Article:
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Strange Places

Fly Ranch Geyser – A Modern Natural Wonder

Amidst the barren Nevada desert, a vibrant jewel of nature’s artistry emerges: the Fly Ranch Geyser, an otherworldly kaleidoscope of cascading water and mineral-rich terraces that stands as a testament to the Earth’s boundless creative power.



Fly Ranch Geyser
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A Modern Natural Wonder?

Fly Ranch Geyser, in Nevada USA, is a small geothermal geyser that only started spouting mineral-rich water as recently as 1964. In fact, before then, it didn’t exist at all and was created accidentally when a team drilling for sources of geothermal energy tapped into the reservoir.

The story actually starts a little earlier in 1917 when a borehole was sunk in an attempt to find fresh water for the ranch in Hualapai Valley. They struck water but at around 200 degrees Fahrenheit and extremely rich in minerals, it wasn’t exactly what was needed for field irrigation. This first geyser was allowed to continue venting and, over the next forty years created a 3 metre high cone that looked like a miniature volcano. It was the presence of this scalding water that brought the geothermal energy company to the ranch in the first place.

Fly Ranch Geyser (SSPL)

Fly Ranch Geyser (SSPL)

The second borehole found the same reservoir of boiling water but unfortunately it just wasn’t hot enough. The hole was plugged but a short while afterwards the seal broke and fountains of boiling hot water and steam erupted. The new geyser was even stronger than the original which now ceased to vent. The perpetual sprays of steam and water can reach between one to two metres in height from the tips of the cones. This cascades down into the surroundings pools of which there are around thirty of varying sizes. Fly geyser has even become something of an oasis for birds and small fish.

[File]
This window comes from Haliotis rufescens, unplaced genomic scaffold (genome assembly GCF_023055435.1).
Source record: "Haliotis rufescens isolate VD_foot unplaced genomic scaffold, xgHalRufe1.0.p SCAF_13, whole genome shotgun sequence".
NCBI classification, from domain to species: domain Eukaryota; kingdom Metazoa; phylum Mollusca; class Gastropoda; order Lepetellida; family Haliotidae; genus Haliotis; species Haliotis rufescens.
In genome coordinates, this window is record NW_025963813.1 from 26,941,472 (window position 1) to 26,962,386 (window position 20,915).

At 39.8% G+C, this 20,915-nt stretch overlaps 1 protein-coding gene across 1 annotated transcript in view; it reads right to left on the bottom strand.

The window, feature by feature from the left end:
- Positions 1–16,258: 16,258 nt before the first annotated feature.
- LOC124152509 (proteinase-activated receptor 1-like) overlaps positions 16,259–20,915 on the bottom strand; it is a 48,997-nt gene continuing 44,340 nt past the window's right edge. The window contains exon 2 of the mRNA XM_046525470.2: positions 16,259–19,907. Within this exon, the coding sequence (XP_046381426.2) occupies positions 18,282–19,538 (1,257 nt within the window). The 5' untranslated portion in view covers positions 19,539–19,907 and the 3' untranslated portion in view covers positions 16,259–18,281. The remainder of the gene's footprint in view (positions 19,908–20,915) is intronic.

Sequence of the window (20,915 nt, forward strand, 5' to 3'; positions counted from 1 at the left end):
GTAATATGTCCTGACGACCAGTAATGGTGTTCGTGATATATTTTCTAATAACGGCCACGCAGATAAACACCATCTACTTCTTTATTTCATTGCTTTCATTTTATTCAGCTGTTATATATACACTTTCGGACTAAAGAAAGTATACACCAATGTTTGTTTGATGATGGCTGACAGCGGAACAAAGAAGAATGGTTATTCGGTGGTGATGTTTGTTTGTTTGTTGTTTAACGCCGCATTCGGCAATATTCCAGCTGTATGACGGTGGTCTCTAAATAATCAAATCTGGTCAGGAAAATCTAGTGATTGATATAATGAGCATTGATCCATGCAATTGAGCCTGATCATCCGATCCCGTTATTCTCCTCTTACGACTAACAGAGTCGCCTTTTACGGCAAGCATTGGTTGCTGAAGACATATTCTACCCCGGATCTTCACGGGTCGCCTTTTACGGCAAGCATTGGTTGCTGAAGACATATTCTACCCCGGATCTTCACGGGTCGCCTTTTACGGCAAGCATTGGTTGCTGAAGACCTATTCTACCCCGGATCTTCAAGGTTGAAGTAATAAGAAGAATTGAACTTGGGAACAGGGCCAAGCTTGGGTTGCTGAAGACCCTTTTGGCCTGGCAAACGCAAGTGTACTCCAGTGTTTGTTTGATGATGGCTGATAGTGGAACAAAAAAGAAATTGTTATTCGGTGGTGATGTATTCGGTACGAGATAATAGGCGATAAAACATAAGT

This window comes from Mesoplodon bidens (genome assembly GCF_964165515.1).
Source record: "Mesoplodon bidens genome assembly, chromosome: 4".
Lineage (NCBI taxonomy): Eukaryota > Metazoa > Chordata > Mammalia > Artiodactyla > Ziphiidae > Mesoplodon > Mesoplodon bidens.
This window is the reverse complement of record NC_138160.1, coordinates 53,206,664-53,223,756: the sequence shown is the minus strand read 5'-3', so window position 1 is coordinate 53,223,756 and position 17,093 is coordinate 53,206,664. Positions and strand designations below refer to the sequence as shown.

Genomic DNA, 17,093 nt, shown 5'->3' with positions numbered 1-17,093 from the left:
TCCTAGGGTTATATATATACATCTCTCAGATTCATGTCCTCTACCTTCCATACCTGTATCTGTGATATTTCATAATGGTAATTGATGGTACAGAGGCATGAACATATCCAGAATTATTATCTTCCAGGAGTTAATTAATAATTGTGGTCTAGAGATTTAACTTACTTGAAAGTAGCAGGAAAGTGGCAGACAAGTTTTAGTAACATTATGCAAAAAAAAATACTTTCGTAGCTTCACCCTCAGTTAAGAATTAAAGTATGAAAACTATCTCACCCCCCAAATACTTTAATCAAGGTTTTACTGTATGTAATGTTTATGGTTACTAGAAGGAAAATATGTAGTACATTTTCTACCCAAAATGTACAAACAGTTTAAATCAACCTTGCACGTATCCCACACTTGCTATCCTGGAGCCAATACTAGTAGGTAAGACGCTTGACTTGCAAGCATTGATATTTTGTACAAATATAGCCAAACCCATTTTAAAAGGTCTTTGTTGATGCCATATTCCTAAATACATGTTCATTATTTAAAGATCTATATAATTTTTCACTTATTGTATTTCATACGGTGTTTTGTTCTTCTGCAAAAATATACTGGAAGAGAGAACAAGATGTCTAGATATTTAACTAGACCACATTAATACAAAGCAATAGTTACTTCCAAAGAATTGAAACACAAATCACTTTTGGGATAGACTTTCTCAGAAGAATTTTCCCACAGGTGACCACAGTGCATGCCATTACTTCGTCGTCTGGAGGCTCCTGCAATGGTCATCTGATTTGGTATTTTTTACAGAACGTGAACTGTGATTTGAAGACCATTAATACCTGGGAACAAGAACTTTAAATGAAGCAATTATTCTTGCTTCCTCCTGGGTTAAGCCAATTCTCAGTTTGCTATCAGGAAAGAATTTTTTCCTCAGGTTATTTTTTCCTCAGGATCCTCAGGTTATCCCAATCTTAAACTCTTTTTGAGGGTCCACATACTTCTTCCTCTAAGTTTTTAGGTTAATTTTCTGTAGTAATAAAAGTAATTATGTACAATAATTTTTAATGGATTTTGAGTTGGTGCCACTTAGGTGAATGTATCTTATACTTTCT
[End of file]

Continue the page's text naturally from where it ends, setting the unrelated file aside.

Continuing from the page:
Fly Ranch Geyser is phenomenally rich in calcium and over the past decades has built a remarkable cone with multiple vents surrounded by tiered travertine pools. The beautiful green colours of the geyser are not created by the minerals but by hermophilic algae, which thrives in a hot, moist microclimate created by this natural wonder. The base minerals create the rust coloured travertine that is rapidly forming a unique and aquatic ecosystem right alongside Black Rock Desert.

The feature is not large when compared to the geysers of Yellowstone or Haukadalur (Iceland) but what it lacks in size it makes up in character. It is often described as alien, surreal and mysterious.

Where is Fly Geyser?

Fly Ranch Geyser is located in Washoe County, Nevada, USA some 20 miles (32 km) north of the town of Gerlach and two hours north of Reno. The complete site covers around 74 acres and is private property although the structure can just be seen from the State Route (CR) 34 that runs along the western boundary from Gerlach in the South to Vya in the North. As the geyser is quite small and around half a mile from the road you will need powerful binoculars or telephoto lens.

Close up image of Fly Ranch Geyser

Close up image of Fly Ranch Geyser

Casual visiting is not permitted and there are many signs warning of the consequences of trespassing. People wishing to visit the actual Fly Geyser Site are generally advised to make inquiries in the town of Gerlach.

Are the photos of Fly Geyser Real?

Yes, the images of Fly Geyser have not been manipulated to enhance their colour although the angle of most photographs tend to make it look bigger than it is.